Journalists got the first glimpse of the graphic trailer of Italian horror master Dario Argento's long-awaited film The Third Mother, the final chapter of The Mother of Tears trilogy, in Cannes. The film has its market debut for international sales handled by Myriad Pictures.

Italy's Medusa produced Mother (in post), and will distribute it in Italy on 300 screens. The film is slated for a fall premiere and Halloween opening.

Myriad Pictures CEO Kirk D'Amico said the English-language film has generated interest from several territories. Myriad is screening a 20-minute segment to buyers and is considering launching the film in the film's primary shooting location, Rome.

'Of what they have seen so far, buyers think it is the best Dario Argento film in decades,' D'Amico told Screen International and confirms that Japanese, German, French and US buyers have expressed early interest.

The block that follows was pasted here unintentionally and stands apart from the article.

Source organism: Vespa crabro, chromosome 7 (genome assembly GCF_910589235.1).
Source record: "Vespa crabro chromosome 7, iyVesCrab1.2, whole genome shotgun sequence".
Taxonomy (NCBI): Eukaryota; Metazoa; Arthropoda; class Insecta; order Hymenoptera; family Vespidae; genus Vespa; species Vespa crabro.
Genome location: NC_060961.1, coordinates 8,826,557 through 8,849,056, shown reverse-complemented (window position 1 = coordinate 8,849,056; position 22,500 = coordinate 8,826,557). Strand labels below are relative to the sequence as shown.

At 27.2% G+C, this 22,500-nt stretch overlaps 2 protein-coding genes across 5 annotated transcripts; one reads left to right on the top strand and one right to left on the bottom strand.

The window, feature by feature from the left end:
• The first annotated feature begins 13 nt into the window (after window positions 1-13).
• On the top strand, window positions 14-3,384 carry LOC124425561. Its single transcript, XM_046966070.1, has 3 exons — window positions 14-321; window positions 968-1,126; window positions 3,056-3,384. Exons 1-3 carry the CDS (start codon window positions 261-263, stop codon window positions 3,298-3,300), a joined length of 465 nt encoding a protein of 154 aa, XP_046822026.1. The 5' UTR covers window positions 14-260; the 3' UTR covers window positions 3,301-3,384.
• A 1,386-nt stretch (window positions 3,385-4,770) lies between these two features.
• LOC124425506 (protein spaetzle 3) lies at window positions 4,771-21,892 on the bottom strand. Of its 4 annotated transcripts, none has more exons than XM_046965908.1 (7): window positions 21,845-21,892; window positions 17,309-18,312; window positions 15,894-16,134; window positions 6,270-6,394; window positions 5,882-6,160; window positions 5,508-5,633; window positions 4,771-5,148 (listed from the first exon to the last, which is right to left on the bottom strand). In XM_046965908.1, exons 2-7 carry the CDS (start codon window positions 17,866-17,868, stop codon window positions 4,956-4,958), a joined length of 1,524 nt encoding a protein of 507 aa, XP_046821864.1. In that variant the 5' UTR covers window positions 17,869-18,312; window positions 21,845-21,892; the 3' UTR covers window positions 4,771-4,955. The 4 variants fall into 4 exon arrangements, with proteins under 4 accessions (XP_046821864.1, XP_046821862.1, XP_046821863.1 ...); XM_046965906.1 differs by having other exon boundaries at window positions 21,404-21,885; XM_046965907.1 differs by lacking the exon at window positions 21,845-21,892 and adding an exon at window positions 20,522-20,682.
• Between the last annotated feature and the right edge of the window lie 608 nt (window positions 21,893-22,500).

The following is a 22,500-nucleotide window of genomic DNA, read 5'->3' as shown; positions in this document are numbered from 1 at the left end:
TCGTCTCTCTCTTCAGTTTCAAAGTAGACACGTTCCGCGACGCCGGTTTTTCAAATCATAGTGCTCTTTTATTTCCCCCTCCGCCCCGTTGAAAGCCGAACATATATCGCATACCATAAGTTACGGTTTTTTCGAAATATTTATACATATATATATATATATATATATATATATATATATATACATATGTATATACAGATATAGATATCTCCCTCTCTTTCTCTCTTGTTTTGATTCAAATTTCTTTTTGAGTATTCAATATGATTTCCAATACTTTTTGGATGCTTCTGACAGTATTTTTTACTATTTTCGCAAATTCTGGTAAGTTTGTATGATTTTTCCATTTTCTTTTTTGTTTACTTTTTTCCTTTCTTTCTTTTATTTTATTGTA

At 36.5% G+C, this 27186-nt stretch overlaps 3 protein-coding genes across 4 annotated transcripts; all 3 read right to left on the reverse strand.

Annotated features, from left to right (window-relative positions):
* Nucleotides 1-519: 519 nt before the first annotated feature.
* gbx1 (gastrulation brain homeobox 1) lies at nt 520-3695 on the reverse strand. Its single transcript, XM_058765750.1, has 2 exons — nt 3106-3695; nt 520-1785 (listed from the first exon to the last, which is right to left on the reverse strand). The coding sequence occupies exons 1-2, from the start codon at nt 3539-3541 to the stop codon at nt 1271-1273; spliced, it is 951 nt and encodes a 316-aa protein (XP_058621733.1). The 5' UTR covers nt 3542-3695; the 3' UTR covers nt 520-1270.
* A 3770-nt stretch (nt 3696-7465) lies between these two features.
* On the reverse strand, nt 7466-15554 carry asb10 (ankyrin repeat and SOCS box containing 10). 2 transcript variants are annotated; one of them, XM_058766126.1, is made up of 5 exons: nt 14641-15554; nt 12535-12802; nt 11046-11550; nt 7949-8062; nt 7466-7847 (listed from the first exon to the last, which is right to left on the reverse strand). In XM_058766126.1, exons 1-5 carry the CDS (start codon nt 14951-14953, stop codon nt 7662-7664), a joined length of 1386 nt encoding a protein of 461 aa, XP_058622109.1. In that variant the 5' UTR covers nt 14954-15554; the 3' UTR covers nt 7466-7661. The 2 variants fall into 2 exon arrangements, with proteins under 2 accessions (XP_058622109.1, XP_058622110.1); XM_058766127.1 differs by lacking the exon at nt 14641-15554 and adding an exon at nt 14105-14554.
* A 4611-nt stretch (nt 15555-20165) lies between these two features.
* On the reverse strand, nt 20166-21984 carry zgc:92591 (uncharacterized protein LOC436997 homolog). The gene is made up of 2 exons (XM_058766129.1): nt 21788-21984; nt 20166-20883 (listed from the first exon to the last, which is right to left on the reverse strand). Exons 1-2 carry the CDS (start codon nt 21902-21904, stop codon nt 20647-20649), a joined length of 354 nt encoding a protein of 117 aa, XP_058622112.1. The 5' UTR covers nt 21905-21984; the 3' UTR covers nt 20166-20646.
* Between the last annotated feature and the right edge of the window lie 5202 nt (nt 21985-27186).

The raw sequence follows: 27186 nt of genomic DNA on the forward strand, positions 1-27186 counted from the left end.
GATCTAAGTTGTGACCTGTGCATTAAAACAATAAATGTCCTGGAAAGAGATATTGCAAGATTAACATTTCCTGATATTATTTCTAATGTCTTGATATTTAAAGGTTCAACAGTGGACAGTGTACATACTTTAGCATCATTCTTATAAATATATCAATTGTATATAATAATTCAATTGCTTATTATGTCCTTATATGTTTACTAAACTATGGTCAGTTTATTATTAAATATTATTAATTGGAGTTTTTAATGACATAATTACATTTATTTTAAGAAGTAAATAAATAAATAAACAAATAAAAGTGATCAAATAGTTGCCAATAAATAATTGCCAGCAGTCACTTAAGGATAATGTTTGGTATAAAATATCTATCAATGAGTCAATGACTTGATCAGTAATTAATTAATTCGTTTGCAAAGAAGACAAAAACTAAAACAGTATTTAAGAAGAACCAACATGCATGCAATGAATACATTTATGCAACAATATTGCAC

D'Amico also says the film's audience is mainstream not specialized. 'If the final version of the film is a good as we think it is - the film will appeal to more than just horror fans,' he says.

Argento himself was on the Croisette Friday for the Cannes Classics sidebar screening of his restored horror classic Suspiria. It's the first time Argento has spoken about his super secret upcoming film, which stars his daughter Asia Argento.

Argento promises his film 'is up to the standards' of his previous pictures. 'It is difficult to do stylish films today - you have to be more ingenuous to succeed,' he said.

Thirty years ago when he was making Suspiria he relied on 'some old Kodak film stock' to produce vibrant colors like films from the 1940s and 1950s films.

The Third Mother was shot in the northern Italian city of Turin where Argento says he needed the cities 'half French architecture, the hallways, stairways, and back roads' but Rome, is also essential to the film's story line.

Argento told Screen that his love for the horror genre came at the age of eleven when and illness kept him out of school and he discovered a book of Edgar Allen Poe's nightmares, which as a child, fascinated, rather than frightened him.